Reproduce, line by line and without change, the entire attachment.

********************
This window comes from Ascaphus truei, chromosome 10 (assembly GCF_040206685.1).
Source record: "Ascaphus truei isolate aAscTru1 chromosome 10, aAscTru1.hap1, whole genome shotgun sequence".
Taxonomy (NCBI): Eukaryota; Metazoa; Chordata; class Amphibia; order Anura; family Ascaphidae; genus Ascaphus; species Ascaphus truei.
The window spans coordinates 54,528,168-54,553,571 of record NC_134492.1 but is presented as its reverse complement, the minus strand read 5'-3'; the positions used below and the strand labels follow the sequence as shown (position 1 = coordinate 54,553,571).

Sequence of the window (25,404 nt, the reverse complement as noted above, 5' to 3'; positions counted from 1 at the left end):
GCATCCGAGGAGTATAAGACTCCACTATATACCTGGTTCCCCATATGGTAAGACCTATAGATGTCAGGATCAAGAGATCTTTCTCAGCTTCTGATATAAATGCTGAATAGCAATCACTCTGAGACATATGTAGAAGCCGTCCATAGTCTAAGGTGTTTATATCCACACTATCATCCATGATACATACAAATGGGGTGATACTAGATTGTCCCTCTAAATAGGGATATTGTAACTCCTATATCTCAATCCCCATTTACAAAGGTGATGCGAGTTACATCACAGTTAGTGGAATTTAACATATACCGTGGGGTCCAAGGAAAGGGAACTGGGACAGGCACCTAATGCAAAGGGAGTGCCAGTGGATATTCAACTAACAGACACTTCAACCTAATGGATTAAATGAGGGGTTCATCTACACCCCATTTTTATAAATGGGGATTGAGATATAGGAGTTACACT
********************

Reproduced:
This window comes from Ascaphus truei, chromosome 10 (assembly GCF_040206685.1).
Source record: "Ascaphus truei isolate aAscTru1 chromosome 10, aAscTru1.hap1, whole genome shotgun sequence".
Taxonomy (NCBI): Eukaryota; Metazoa; Chordata; class Amphibia; order Anura; family Ascaphidae; genus Ascaphus; species Ascaphus truei.
The window spans coordinates 54,528,168-54,553,571 of record NC_134492.1 but is presented as its reverse complement, the minus strand read 5'-3'; the positions used below and the strand labels follow the sequence as shown (position 1 = coordinate 54,553,571).

Sequence of the window (25,404 nt, the reverse complement as noted above, 5' to 3'; positions counted from 1 at the left end):
GCATCCGAGGAGTATAAGACTCCACTATATACCTGGTTCCCCATATGGTAAGACCTATAGATGTCAGGATCAAGAGATCTTTCTCAGCTTCTGATATAAATGCTGAATAGCAATCACTCTGAGACATATGTAGAAGCCGTCCATAGTCTAAGGTGTTTATATCCACACTATCATCCATGATACATACAAATGGGGTGATACTAGATTGTCCCTCTAAATAGGGATATTGTAACTCCTATATCTCAATCCCCATTTACAAAGGTGATGCGAGTTACATCACAGTTAGTGGAATTTAACATATACCGTGGGGTCCAAGGAAAGGGAACTGGGACAGGCACCTAATGCAAAGGGAGTGCCAGTGGATATTCAACTAACAGACACTTCAACCTAATGGATTAAATGAGGGGTTCATCTACACCCCATTTTTATAAATGGGGATTGAGATATAGGAGTTACACT